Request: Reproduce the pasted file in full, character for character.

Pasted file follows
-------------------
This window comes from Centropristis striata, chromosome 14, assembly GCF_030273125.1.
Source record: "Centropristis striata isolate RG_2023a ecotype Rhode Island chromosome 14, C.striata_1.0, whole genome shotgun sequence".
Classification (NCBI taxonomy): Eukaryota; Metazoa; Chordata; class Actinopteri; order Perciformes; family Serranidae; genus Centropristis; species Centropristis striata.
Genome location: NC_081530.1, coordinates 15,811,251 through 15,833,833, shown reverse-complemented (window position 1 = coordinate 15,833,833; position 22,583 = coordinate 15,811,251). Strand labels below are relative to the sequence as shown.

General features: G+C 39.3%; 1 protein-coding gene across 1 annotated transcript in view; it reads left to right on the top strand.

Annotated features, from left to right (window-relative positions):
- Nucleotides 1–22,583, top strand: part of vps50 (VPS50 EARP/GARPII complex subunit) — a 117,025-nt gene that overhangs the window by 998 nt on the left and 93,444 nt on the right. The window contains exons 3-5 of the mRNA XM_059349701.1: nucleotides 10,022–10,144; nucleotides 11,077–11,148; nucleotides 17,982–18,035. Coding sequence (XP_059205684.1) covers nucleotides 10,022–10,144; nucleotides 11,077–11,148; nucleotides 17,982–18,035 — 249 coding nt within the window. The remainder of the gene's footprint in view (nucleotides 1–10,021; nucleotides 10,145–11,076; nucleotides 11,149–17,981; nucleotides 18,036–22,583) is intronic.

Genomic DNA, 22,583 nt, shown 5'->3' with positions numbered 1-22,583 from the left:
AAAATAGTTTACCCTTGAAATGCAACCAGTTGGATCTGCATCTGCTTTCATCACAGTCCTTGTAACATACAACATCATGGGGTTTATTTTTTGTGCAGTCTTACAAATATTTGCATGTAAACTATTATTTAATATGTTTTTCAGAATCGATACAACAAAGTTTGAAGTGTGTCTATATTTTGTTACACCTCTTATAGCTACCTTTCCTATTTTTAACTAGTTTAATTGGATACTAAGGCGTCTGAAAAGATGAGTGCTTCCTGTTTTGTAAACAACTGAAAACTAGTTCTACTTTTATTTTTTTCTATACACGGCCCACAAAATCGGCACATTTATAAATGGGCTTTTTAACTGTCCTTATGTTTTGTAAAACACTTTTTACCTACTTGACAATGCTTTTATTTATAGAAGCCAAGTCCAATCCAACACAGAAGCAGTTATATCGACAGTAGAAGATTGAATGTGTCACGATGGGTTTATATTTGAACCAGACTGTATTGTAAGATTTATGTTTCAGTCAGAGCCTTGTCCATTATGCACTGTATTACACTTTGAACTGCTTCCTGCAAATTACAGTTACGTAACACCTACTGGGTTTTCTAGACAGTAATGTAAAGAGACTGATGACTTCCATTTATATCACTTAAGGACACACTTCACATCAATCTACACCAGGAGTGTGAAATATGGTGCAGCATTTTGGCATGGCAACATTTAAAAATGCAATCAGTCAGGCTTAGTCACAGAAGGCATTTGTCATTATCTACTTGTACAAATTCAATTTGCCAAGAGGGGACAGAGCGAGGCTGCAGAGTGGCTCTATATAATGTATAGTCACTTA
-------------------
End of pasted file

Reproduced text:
This window comes from Centropristis striata, chromosome 14, assembly GCF_030273125.1.
Source record: "Centropristis striata isolate RG_2023a ecotype Rhode Island chromosome 14, C.striata_1.0, whole genome shotgun sequence".
Classification (NCBI taxonomy): Eukaryota; Metazoa; Chordata; class Actinopteri; order Perciformes; family Serranidae; genus Centropristis; species Centropristis striata.
Genome location: NC_081530.1, coordinates 15,811,251 through 15,833,833, shown reverse-complemented (window position 1 = coordinate 15,833,833; position 22,583 = coordinate 15,811,251). Strand labels below are relative to the sequence as shown.

General features: G+C 39.3%; 1 protein-coding gene across 1 annotated transcript in view; it reads left to right on the top strand.

Annotated features, from left to right (window-relative positions):
- Nucleotides 1–22,583, top strand: part of vps50 (VPS50 EARP/GARPII complex subunit) — a 117,025-nt gene that overhangs the window by 998 nt on the left and 93,444 nt on the right. The window contains exons 3-5 of the mRNA XM_059349701.1: nucleotides 10,022–10,144; nucleotides 11,077–11,148; nucleotides 17,982–18,035. Coding sequence (XP_059205684.1) covers nucleotides 10,022–10,144; nucleotides 11,077–11,148; nucleotides 17,982–18,035 — 249 coding nt within the window. The remainder of the gene's footprint in view (nucleotides 1–10,021; nucleotides 10,145–11,076; nucleotides 11,149–17,981; nucleotides 18,036–22,583) is intronic.

Genomic DNA, 22,583 nt, shown 5'->3' with positions numbered 1-22,583 from the left:
AAAATAGTTTACCCTTGAAATGCAACCAGTTGGATCTGCATCTGCTTTCATCACAGTCCTTGTAACATACAACATCATGGGGTTTATTTTTTGTGCAGTCTTACAAATATTTGCATGTAAACTATTATTTAATATGTTTTTCAGAATCGATACAACAAAGTTTGAAGTGTGTCTATATTTTGTTACACCTCTTATAGCTACCTTTCCTATTTTTAACTAGTTTAATTGGATACTAAGGCGTCTGAAAAGATGAGTGCTTCCTGTTTTGTAAACAACTGAAAACTAGTTCTACTTTTATTTTTTTCTATACACGGCCCACAAAATCGGCACATTTATAAATGGGCTTTTTAACTGTCCTTATGTTTTGTAAAACACTTTTTACCTACTTGACAATGCTTTTATTTATAGAAGCCAAGTCCAATCCAACACAGAAGCAGTTATATCGACAGTAGAAGATTGAATGTGTCACGATGGGTTTATATTTGAACCAGACTGTATTGTAAGATTTATGTTTCAGTCAGAGCCTTGTCCATTATGCACTGTATTACACTTTGAACTGCTTCCTGCAAATTACAGTTACGTAACACCTACTGGGTTTTCTAGACAGTAATGTAAAGAGACTGATGACTTCCATTTATATCACTTAAGGACACACTTCACATCAATCTACACCAGGAGTGTGAAATATGGTGCAGCATTTTGGCATGGCAACATTTAAAAATGCAATCAGTCAGGCTTAGTCACAGAAGGCATTTGTCATTATCTACTTGTACAAATTCAATTTGCCAAGAGGGGACAGAGCGAGGCTGCAGAGTGGCTCTATATAATGTATAGTCACTTA